Donnie Earl Carter, Petitioner-appellant, v. Warden, Federal Correctional Institution, Ashland; Unitedstates Parole Commission, Respondents-appellees, 7 F.3d 232 (6th Cir. 1993)

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US Court of Appeals for the Sixth Circuit - 7 F.3d 232 (6th Cir. 1993) Oct. 15, 1993

Before: MERRITT, Chief Judge; NORRIS and SUHRHEINRICH, Circuit Judges.


ORDER

Donnie Earl Carter, a pro se federal prisoner, appeals a district court order dismissing his petition for a writ of habeas corpus filed under 28 U.S.C. § 2241. The case has been referred to a panel of the court pursuant to Rule 9(a), Rules of the Sixth Circuit. Upon examination, this panel unanimously agrees that oral argument is not needed. Fed. R. App. P. 34(a).

Carter was convicted in 1983 of distributing heroin and was sentenced to eight years' imprisonment. He was paroled on June 24, 1986, but was convicted of new state crimes while on federal parole. Consequently, a parole violator's warrant was issued on February 24, 1987; supplements to the warrant application were prepared June 1 and June 16, 1987. On June 1, 1992, Carter was released from Florida custody to federal authorities pursuant to a federal detainer. His parole has been revoked.

In his habeas petition, Carter raised four grounds for relief: (1) the federal detainer lodged against him was effectuated in violation of the requirements of 18 U.S.C. § 4214(2) (b) (1); (2) he was not afforded a parole revocation hearing as guaranteed by 18 U.S.C. § 4213; (3) he was not given credit for "street time" while on parole, allegedly due him pursuant to 18 U.S.C. §§ 4205 and 4210(b); and (4) his Fifth and Fourteenth Amendment rights were violated by the U.S. Parole Board's actions. A magistrate judge issued a report in which he recommended that Carter's petition be dismissed without prejudice for failure to exhaust administrative remedies. Carter filed timely objections, which the district court overruled in its order sua sponte dismissing Carter's petition.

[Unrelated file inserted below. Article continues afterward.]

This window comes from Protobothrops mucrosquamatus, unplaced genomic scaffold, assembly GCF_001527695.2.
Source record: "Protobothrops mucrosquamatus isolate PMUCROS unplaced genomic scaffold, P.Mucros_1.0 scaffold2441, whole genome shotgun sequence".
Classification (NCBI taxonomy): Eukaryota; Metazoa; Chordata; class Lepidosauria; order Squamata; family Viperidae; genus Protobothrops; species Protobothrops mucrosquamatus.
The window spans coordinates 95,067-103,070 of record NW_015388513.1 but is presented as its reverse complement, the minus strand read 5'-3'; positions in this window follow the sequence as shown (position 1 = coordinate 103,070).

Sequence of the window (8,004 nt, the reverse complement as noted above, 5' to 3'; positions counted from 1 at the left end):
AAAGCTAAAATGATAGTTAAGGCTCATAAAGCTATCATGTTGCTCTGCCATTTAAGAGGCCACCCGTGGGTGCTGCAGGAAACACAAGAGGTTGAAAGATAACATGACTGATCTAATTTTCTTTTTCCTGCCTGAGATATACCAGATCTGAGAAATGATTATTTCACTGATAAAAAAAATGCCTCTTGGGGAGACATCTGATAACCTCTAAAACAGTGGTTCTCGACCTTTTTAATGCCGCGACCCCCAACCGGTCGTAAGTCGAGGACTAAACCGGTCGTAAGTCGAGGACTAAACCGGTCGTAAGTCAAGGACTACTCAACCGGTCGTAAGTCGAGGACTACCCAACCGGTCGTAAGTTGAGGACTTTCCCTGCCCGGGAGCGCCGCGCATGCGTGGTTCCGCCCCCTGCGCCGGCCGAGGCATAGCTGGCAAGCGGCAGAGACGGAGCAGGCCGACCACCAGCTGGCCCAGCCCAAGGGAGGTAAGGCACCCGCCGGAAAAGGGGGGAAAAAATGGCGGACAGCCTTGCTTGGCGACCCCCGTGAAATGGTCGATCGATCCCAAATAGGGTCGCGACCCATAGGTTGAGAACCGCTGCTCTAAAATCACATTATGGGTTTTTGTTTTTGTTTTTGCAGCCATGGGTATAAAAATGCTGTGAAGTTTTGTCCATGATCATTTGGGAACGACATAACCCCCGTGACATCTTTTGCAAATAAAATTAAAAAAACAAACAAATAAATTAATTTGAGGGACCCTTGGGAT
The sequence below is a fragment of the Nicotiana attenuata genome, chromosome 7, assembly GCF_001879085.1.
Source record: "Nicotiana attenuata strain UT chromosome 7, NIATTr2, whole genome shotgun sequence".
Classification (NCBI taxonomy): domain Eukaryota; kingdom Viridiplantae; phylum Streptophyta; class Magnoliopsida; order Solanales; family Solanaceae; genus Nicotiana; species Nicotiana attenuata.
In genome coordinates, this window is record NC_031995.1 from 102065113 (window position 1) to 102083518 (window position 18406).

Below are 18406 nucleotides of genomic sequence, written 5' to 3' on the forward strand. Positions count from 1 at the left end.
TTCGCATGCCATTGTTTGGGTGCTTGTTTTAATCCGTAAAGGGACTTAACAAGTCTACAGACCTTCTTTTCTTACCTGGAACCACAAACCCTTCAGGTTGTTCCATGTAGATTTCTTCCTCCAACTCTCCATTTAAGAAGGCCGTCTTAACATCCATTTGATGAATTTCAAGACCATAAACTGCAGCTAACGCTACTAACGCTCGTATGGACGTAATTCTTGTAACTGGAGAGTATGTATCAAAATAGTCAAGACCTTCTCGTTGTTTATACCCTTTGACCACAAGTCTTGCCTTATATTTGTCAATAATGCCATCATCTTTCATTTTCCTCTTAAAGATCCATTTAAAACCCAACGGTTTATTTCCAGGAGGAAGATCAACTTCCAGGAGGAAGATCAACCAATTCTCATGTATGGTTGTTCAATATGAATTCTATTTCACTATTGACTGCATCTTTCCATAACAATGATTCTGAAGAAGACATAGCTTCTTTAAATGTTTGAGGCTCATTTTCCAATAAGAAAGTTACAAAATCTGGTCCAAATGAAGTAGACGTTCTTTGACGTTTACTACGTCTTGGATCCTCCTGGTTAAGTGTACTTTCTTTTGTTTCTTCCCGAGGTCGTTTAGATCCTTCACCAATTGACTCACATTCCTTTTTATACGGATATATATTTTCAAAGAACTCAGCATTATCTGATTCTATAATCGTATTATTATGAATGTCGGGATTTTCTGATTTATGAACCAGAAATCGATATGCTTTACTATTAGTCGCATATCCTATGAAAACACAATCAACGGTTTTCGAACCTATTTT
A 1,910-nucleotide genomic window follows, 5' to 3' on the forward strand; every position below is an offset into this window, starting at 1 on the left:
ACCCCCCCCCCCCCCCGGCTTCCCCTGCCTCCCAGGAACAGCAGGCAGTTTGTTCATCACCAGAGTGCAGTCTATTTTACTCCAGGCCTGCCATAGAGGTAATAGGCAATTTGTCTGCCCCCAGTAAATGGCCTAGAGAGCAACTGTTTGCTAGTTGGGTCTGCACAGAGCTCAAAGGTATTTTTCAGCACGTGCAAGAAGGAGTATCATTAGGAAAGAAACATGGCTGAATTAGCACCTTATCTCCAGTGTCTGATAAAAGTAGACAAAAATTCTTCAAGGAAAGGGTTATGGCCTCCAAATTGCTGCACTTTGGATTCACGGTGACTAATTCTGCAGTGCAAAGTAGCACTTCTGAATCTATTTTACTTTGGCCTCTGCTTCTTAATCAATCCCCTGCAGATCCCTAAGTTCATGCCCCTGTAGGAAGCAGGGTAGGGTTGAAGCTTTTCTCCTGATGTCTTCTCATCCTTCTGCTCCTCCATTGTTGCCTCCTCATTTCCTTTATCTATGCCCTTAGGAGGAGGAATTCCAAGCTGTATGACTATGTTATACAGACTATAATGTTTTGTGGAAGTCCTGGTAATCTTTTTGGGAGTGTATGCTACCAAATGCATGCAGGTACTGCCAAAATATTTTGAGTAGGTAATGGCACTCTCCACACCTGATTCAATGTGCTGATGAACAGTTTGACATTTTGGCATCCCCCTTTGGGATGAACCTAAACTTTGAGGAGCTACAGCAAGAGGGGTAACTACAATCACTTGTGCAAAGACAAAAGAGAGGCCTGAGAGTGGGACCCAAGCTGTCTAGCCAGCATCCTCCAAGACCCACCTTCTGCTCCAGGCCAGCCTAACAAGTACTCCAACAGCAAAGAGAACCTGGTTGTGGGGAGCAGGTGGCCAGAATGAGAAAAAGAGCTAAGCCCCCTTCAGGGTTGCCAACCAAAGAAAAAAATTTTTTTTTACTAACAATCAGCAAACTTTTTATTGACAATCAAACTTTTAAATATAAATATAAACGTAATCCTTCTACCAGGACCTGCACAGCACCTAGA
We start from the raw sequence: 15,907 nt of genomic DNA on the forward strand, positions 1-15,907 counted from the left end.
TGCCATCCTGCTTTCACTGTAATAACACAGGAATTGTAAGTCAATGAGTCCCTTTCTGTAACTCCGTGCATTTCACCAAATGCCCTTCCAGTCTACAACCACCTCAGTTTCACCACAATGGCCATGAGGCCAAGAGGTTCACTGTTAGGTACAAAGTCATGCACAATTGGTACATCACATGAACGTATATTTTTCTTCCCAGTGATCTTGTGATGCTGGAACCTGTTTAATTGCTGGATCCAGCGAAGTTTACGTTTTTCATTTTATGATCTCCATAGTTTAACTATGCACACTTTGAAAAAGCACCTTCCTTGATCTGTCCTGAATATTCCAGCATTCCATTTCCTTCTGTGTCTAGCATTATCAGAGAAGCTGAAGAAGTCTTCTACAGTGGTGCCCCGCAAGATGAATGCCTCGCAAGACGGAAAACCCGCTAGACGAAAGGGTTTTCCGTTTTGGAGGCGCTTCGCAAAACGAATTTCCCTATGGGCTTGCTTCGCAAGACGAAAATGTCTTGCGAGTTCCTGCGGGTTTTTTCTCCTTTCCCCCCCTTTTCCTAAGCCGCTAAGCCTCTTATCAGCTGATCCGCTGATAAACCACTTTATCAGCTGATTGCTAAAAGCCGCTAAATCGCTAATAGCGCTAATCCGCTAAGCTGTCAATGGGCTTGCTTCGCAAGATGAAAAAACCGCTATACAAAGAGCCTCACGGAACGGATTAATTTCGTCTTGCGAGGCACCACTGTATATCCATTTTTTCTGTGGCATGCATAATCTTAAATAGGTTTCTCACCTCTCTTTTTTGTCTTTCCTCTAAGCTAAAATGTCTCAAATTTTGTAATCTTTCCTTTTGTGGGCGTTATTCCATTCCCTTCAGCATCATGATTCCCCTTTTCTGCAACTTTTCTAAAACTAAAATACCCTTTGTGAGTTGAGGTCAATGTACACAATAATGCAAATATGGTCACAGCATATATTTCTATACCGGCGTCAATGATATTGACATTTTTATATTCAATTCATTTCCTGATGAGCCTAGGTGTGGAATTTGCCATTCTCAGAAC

On appeal, Carter continues to argue the merits of his grounds for relief. In addition, he asserts that there is no statutory requirement that he exhaust his administrative remedies before filing a habeas petition pursuant to 28 U.S.C. § 2241.

Upon review, we affirm the district court's order. Although it is not a statutory requirement, it is well established by case law that federal prisoners are required to exhaust administrative remedies before filing a habeas corpus petition under 28 U.S.C. § 2241. See Gonzalez v. United States, 959 F.2d 211, 212 (11th Cir. 1992) (per curiam); Tucker v. Carlson, 925 F.2d 330, 332 (9th Cir. 1991); Little v. Hopkins, 638 F.2d 953, 954 (6th Cir. 1981) (per curiam). See also Smith v. Thompson, 937 F.2d 217, 219 (5th Cir. 1991) (federal prisoner must exhaust administrative remedies before seeking judicial review of a ruling of the U.S. Parole Commission). Moreover, the U.S. Parole Commission has specific regulations which also require exhaustion, see 28 C.F.R. § 2.26 (1992), and the U.S. Bureau of Prisons has established procedures whereby a federal prisoner may seek review of a complaint which relates to any aspect of his imprisonment. See 28 C.F.R. § 542.10-.16 (1992).

Carter did not exhaust his administrative remedies before filing his § 2241 petition in the district court. Thus, the district court did not err in sua sponte dismissing his petition for lack of exhaustion. Carter has since submitted to this court documents, including a March 25, 1993, decision of the National Appeals Board affirming the U.S. Parole Commission's action, which provide evidence that he has now exhausted his administrative remedies. Carter is thus free to refile his habeas petition, submitting these documents to the district court for its initial consideration.

Accordingly, the district court's order, entered on March 9, 1993, is affirmed. However, we note that the dismissal of Carter's petition is without prejudice, as expressly recommended by the magistrate judge in his report and recommendation as adopted by the district court. Rule 9(b) (3), Rules of the Sixth Circuit.